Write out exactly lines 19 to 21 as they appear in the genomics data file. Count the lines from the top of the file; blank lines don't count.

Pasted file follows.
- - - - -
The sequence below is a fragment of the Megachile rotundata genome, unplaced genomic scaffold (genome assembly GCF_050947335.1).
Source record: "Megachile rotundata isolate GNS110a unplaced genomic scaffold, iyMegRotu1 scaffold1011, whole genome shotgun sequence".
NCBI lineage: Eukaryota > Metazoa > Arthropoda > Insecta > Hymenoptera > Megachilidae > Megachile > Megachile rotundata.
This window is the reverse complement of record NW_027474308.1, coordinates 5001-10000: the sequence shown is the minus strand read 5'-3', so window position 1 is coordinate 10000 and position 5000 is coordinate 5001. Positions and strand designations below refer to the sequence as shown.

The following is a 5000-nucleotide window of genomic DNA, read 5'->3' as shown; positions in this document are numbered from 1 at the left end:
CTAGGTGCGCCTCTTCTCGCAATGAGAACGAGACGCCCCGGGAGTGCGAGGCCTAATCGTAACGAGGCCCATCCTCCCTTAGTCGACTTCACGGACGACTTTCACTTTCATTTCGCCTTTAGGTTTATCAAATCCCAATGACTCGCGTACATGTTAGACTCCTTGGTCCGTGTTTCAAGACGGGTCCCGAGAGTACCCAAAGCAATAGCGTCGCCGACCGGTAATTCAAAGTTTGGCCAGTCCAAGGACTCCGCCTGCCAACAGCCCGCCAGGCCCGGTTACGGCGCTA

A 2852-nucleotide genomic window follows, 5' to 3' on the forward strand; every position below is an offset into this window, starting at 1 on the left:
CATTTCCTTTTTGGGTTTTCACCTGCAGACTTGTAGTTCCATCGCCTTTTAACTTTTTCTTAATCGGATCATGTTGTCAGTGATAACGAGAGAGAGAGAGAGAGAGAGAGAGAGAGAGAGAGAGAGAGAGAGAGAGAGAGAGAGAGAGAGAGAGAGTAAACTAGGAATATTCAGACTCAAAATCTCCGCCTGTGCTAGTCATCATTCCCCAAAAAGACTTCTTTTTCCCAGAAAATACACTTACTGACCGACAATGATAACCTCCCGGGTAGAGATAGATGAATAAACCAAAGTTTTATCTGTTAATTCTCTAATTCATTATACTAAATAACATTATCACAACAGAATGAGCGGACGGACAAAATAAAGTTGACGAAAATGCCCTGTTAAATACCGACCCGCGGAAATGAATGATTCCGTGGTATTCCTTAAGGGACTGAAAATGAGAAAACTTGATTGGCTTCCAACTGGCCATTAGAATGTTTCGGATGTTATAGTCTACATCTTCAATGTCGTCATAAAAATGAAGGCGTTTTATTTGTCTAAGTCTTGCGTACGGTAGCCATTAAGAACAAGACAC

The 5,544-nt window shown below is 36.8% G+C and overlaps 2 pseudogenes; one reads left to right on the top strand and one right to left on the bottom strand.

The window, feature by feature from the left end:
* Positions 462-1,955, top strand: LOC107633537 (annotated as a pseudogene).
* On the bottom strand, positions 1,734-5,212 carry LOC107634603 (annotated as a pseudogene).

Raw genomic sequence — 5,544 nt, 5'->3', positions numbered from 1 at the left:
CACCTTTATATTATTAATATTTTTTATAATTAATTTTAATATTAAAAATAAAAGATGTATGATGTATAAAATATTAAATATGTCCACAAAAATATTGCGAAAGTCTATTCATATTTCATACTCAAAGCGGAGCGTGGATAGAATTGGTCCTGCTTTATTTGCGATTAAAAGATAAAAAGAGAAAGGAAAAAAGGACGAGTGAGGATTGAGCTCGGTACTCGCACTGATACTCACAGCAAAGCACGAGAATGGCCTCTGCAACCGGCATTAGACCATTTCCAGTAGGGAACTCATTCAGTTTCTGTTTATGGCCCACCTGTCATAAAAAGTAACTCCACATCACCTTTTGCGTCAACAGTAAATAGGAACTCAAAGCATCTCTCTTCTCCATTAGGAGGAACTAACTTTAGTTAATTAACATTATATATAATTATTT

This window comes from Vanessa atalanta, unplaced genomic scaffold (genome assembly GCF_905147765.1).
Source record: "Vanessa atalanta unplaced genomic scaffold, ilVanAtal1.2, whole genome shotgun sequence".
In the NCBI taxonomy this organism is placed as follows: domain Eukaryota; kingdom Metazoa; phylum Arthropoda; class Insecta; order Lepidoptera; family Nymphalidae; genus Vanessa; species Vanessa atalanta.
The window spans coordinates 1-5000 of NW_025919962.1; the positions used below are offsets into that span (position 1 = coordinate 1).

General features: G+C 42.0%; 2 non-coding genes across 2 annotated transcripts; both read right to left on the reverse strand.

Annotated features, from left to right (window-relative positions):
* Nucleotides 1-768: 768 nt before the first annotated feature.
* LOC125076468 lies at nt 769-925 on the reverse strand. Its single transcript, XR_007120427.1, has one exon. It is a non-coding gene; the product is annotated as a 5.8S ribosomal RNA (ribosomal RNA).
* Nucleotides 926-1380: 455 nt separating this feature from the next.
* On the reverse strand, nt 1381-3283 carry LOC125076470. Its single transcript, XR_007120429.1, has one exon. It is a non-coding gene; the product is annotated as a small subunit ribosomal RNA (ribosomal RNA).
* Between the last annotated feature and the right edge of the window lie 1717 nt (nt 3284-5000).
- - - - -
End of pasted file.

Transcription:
General features: G+C 42.0%; 2 non-coding genes across 2 annotated transcripts; both read right to left on the reverse strand.

Annotated features, from left to right (window-relative positions):
* Nucleotides 1-768: 768 nt before the first annotated feature.